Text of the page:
This is Mateo (Djimon Hounsou), an African artist introduced to the girls by his yelling late into the night. He paints when he’s not slashing his canvases in agony and rage, a subject barely captured by Quinn’s roving camera. Ravaged by a virus (which is AIDS, deprived of its “power,” says Sheridan, if it remains unnamed), he appears only within his walls, until he meets the girls one Halloween night. They come banging their tiny fists on his door (painted with the words “Keep away”); the girls yell, again and again, “Trick or treat! Trick or treat!” At last Mateo opens his door, looming over them with his bright wool scarf hanging long and limp, and the girls are instantly charmed. Invited inside his apartment, Ariel spots an unfinished painting of their building: “It looks like a haunted house,” she says. “It is haunted,” he says, his voice low. “But it’s not scary. It’s a magic house.”


Indeed, everything in the film turns magical once Mateo appears. Not to put too fine a point on it, he veers closely to the very American image of the Magical Negro, selfless impetus to someone else’s spiritual uplift. While Mateo rants one night (before he meets the girls), Johnny and Sarah make passionate, desperate love for the first time in months, conceiving a child that endangers her health and recalls their still raw past, but also presents new life, new expectations, new memories.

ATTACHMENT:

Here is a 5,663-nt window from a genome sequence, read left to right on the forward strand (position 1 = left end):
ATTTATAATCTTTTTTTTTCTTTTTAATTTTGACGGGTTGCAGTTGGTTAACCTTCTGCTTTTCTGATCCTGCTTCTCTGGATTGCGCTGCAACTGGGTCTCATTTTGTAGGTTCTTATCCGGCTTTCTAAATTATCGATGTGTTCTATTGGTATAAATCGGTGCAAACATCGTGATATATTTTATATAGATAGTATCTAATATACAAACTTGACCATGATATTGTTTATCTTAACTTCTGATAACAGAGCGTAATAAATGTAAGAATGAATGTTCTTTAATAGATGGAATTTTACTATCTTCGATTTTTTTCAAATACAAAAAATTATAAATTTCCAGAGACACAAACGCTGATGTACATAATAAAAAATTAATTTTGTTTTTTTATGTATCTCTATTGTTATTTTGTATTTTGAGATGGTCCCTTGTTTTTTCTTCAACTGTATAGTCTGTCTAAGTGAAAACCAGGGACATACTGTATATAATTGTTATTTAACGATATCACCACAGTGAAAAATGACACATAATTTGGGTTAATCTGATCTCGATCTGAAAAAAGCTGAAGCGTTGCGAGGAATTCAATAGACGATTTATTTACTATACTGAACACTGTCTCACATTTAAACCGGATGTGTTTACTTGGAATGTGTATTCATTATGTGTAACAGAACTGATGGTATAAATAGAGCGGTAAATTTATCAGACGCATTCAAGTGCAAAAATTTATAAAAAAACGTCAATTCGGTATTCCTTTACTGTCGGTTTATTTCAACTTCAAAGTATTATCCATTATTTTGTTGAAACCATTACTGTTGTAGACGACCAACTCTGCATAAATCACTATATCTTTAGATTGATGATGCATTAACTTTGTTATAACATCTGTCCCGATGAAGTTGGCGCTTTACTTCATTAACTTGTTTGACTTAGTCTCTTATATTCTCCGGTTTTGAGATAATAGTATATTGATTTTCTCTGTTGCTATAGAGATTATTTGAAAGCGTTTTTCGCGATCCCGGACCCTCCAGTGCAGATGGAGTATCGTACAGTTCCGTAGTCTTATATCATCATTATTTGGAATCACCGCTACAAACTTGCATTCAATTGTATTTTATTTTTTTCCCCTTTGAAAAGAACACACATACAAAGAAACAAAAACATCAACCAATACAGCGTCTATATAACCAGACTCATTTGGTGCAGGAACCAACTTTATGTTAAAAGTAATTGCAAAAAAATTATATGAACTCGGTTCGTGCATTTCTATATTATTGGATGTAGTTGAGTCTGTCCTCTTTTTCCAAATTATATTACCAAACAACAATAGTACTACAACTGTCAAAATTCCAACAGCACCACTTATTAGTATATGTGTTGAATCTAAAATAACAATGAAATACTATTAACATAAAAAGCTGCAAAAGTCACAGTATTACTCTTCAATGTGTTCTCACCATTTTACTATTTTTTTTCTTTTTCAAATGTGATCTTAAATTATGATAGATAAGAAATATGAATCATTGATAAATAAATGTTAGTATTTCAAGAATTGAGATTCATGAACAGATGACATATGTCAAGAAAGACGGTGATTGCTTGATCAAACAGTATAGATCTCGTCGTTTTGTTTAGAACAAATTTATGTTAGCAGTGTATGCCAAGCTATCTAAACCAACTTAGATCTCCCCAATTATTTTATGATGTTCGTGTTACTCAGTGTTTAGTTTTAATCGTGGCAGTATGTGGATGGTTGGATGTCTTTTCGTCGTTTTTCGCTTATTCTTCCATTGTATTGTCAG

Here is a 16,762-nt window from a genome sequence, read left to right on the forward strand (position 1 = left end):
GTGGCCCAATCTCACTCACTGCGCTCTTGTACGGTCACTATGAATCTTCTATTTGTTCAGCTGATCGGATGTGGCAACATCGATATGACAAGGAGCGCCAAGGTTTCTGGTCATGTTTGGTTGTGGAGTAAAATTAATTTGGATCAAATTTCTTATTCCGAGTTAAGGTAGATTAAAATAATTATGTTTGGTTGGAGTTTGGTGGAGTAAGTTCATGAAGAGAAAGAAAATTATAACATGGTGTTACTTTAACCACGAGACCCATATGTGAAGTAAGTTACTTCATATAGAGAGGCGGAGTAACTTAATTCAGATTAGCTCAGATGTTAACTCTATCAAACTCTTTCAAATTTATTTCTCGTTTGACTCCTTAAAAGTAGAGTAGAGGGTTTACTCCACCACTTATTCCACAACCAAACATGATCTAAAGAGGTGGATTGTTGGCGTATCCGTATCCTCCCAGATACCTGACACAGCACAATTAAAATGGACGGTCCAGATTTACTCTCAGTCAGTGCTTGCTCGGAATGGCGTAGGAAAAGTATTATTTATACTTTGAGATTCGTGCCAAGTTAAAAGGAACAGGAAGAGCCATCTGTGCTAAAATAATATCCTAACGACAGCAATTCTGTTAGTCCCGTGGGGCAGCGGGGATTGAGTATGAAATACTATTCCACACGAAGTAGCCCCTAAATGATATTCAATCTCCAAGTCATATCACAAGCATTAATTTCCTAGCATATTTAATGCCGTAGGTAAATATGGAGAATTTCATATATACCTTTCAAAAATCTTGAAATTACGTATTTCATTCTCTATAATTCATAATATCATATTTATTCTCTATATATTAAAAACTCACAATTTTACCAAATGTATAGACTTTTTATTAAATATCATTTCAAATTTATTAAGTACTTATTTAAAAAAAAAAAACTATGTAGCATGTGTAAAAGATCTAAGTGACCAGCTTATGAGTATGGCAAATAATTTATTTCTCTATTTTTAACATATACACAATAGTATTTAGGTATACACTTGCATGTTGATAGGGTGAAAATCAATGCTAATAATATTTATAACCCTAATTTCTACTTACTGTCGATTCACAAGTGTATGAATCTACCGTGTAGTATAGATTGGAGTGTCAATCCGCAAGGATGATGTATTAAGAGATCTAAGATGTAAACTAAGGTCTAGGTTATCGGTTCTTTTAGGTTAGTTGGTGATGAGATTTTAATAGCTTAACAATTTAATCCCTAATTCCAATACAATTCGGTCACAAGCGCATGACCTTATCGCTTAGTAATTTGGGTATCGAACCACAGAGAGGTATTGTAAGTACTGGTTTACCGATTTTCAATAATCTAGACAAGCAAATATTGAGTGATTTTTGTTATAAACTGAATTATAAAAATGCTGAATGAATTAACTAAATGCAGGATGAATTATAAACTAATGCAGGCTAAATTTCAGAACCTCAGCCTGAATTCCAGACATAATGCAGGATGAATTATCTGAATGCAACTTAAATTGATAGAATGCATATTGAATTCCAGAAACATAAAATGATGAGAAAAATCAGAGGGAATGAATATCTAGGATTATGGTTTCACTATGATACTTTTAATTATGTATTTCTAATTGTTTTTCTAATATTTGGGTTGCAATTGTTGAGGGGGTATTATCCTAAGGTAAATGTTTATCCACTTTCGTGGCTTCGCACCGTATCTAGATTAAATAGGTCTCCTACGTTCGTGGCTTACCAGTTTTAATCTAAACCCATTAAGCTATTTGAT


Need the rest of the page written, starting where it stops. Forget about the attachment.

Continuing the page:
As Sheridan notes, “Halloween’s a very strange kind of pagan, pre-Christian, spiritual time, and I was trying to suggest the need for almost a pre-Christian structure when you’ve lost faith in God, which for me occurred around 17, 18. Maybe as I lost faith, I got something back, a protective spirit which was my brother’s.” This spirit, he intimates, has affected him since his brother’s death, and drives him to create, to shape life as art.